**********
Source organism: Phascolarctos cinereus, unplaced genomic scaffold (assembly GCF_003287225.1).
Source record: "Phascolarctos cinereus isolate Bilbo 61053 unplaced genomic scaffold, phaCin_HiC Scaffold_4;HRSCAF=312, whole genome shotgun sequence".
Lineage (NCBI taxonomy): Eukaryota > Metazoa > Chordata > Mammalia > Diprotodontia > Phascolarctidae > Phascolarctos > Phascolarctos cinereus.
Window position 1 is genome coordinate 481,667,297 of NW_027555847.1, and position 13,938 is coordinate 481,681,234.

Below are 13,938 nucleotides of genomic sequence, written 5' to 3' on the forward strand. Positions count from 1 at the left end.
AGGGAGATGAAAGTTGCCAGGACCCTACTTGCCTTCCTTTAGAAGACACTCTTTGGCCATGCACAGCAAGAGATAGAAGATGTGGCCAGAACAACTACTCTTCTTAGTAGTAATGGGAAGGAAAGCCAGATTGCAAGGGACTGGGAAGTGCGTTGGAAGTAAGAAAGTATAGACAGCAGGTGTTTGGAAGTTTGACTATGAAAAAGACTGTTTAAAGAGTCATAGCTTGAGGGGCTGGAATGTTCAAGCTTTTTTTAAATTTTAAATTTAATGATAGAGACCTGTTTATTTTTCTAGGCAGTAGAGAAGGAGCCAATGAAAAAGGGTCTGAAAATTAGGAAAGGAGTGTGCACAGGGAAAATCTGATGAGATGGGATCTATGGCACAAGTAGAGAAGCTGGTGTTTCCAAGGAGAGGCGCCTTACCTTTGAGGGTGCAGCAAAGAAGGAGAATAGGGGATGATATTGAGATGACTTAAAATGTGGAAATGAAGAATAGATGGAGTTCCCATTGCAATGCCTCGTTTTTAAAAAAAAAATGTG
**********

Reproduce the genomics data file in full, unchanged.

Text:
Source organism: Phascolarctos cinereus, unplaced genomic scaffold (assembly GCF_003287225.1).
Source record: "Phascolarctos cinereus isolate Bilbo 61053 unplaced genomic scaffold, phaCin_HiC Scaffold_4;HRSCAF=312, whole genome shotgun sequence".
Lineage (NCBI taxonomy): Eukaryota > Metazoa > Chordata > Mammalia > Diprotodontia > Phascolarctidae > Phascolarctos > Phascolarctos cinereus.
Window position 1 is genome coordinate 481,667,297 of NW_027555847.1, and position 13,938 is coordinate 481,681,234.

Below are 13,938 nucleotides of genomic sequence, written 5' to 3' on the forward strand. Positions count from 1 at the left end.
AGGGAGATGAAAGTTGCCAGGACCCTACTTGCCTTCCTTTAGAAGACACTCTTTGGCCATGCACAGCAAGAGATAGAAGATGTGGCCAGAACAACTACTCTTCTTAGTAGTAATGGGAAGGAAAGCCAGATTGCAAGGGACTGGGAAGTGCGTTGGAAGTAAGAAAGTATAGACAGCAGGTGTTTGGAAGTTTGACTATGAAAAAGACTGTTTAAAGAGTCATAGCTTGAGGGGCTGGAATGTTCAAGCTTTTTTTAAATTTTAAATTTAATGATAGAGACCTGTTTATTTTTCTAGGCAGTAGAGAAGGAGCCAATGAAAAAGGGTCTGAAAATTAGGAAAGGAGTGTGCACAGGGAAAATCTGATGAGATGGGATCTATGGCACAAGTAGAGAAGCTGGTGTTTCCAAGGAGAGGCGCCTTACCTTTGAGGGTGCAGCAAAGAAGGAGAATAGGGGATGATATTGAGATGACTTAAAATGTGGAAATGAAGAATAGATGGAGTTCCCATTGCAATGCCTCGTTTTTAAAAAAAAAATGTG